TOPEKA, Kan. — A local angler who hooked a rare “one in a million” fish while on the Kansas River shared his experience with sister station KSNT.
Kevin Zirjacks wasn’t looking to catch anything particularly special when he started casting lines into the Kansas River in late November.
As luck would have it, he hooked a fish so rare in Kansas that only 15 have reportedly been caught in the last 25 years, according to the Kansas Department of Wildlife and Parks.
Zirjacks was out with his spinning rod and reel combo using nightcrawlers for bait in an area about half a mile upstream on the Kansas River from where it meets the Missouri River when he felt something hit his bait.
Thinking that he’d hooked a carp or buffalo fish, he began reeling in. It wasn’t until he saw what was on his line jump out of the water that he knew he had something else.
“What really let me know that it was something different was that it jumped all the way out of the water,” Zirjacks said. “It really made the fight more exciting after that, more nerve-wracking getting it into the net.”
Zirjacks had just landed his first lake sturgeon, a fish that is considered to be rare and endangered in neighboring Missouri and even harder to find in Kansas waters. To say that the catch was a surprise for Zirjacks wouldn’t be an understatement.
“I usually go out fishing for carp and buffalo,” Zirjacks said. “Catching that sturgeon was not even on my radar at all.”
A few quick pictures and a short video later, Zirjacks released the sturgeon back into the river. He told KSNT that while he didn’t weigh it, he estimates that it measured up to be around 44-45 inches in length. He would later post these to his social media, gaining attention from Kansas biologists eager to document the rare catch.
Jeffrey Seim, a wildlife biologist with the KDWP, reached out to confirm the catch and the presence of the rare species in Kansas. He told 27 News that the fish are not often found in Kansas for many reasons, even though they are natives of the state.
“Historically, they are a large river species, occupying Mississippi and Missouri Rivers,” Seim said. “Prior to damming and dredging, they were fairly common. But dams block their upstream movement while dredging has damaged their habitat.”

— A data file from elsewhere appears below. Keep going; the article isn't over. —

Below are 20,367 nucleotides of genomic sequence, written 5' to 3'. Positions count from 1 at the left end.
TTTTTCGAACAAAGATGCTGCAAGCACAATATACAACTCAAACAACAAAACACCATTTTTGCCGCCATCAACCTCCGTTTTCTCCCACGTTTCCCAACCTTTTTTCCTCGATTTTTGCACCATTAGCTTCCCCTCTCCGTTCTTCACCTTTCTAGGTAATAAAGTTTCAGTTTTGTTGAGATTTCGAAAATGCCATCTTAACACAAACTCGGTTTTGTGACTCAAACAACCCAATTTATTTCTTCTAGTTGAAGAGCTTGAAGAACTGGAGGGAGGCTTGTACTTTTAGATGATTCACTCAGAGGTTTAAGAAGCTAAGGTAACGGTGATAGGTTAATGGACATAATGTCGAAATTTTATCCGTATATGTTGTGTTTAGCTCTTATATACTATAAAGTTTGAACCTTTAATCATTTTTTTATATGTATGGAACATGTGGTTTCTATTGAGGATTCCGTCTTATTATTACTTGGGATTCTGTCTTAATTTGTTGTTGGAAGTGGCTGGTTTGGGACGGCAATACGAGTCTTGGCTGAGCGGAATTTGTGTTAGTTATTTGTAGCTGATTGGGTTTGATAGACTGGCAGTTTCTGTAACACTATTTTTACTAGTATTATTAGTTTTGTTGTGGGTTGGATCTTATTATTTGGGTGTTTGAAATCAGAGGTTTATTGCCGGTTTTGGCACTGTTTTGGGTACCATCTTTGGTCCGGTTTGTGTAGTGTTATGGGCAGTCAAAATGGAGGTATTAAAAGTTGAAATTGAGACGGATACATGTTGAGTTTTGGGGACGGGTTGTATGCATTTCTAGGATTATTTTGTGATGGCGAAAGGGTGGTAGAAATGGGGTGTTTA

Sturgeons require at least 15 years to sexually mature, according to Seim. This leads to problems for the species as their reproduction cycle can be disrupted by human efforts.
Those that are found in the Kansas and Missouri rivers could be part of an older population that precedes the creation of the Gavins Point Dam on the Missouri River in 1957 as some members of the lake sturgeon species can live beyond 100 years in age.
Lake sturgeon have a unique appearance to them with National Geographic likening them to an “armored torpedo.”
“It was crazy, just the look of it is way different from other fish you catch,” Zirjacks said. “I knew once I landed it there are a couple of different types of sturgeon. I knew it was one of the rare sturgeon that was out there. Just with the shape, it kinda reminds you of that… a dinosaur.”
No state fishing record exists for lake sturgeon in Kansas due to their status as an endangered species. This is to discourage active efforts on the part of anglers to catch lake sturgeon, according to Seim.
While lake sturgeon are very rare in Kansas, there are two other species that are found with greater frequency: pallid and shovelnose sturgeon. It was one of these varieties that Seim thought Zirjacks had caught initially.
“I thought ‘oh it’s probably a shovelnose,'” Seim said. “There’s always a chance of catching a pallid sturgeon. It was kinda cool to see the third and probably most rare species pop up.”
This was the first time in Seim’s five years with the KDWP that he had seen a lake sturgeon caught in Kansas.
When asked what the odds of catching one were in the Sunflower State, he said it was “tempting to say one in a million.” Out of the 23,000 fish that the KDWP has caught and surveyed in the last four years none have been lake sturgeons.
If you see or catch a rare species in Kansas, you can reach out to the KDWP at email@example.com.
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